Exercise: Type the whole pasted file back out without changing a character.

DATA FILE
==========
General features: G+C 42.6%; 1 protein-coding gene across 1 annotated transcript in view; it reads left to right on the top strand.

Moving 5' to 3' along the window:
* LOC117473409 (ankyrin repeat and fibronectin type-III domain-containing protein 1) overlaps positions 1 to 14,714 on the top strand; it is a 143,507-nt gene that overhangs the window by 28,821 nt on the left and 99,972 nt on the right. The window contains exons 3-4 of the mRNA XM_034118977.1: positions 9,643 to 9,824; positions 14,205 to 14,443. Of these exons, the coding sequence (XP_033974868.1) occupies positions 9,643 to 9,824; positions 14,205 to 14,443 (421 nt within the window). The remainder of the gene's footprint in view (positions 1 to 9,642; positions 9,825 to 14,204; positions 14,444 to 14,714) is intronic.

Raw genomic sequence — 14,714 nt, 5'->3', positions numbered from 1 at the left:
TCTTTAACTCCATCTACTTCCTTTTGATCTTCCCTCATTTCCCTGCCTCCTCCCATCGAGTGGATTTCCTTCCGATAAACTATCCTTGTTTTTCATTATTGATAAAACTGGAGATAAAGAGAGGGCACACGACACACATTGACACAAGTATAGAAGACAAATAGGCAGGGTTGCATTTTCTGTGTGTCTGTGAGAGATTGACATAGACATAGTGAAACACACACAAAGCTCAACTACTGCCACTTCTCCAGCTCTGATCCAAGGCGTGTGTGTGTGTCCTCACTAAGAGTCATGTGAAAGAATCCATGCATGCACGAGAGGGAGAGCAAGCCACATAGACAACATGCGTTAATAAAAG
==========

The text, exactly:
General features: G+C 42.6%; 1 protein-coding gene across 1 annotated transcript in view; it reads left to right on the top strand.

Moving 5' to 3' along the window:
* LOC117473409 (ankyrin repeat and fibronectin type-III domain-containing protein 1) overlaps positions 1 to 14,714 on the top strand; it is a 143,507-nt gene that overhangs the window by 28,821 nt on the left and 99,972 nt on the right. The window contains exons 3-4 of the mRNA XM_034118977.1: positions 9,643 to 9,824; positions 14,205 to 14,443. Of these exons, the coding sequence (XP_033974868.1) occupies positions 9,643 to 9,824; positions 14,205 to 14,443 (421 nt within the window). The remainder of the gene's footprint in view (positions 1 to 9,642; positions 9,825 to 14,204; positions 14,444 to 14,714) is intronic.

Raw genomic sequence — 14,714 nt, 5'->3', positions numbered from 1 at the left:
TCTTTAACTCCATCTACTTCCTTTTGATCTTCCCTCATTTCCCTGCCTCCTCCCATCGAGTGGATTTCCTTCCGATAAACTATCCTTGTTTTTCATTATTGATAAAACTGGAGATAAAGAGAGGGCACACGACACACATTGACACAAGTATAGAAGACAAATAGGCAGGGTTGCATTTTCTGTGTGTCTGTGAGAGATTGACATAGACATAGTGAAACACACACAAAGCTCAACTACTGCCACTTCTCCAGCTCTGATCCAAGGCGTGTGTGTGTGTCCTCACTAAGAGTCATGTGAAAGAATCCATGCATGCACGAGAGGGAGAGCAAGCCACATAGACAACATGCGTTAATAAAAG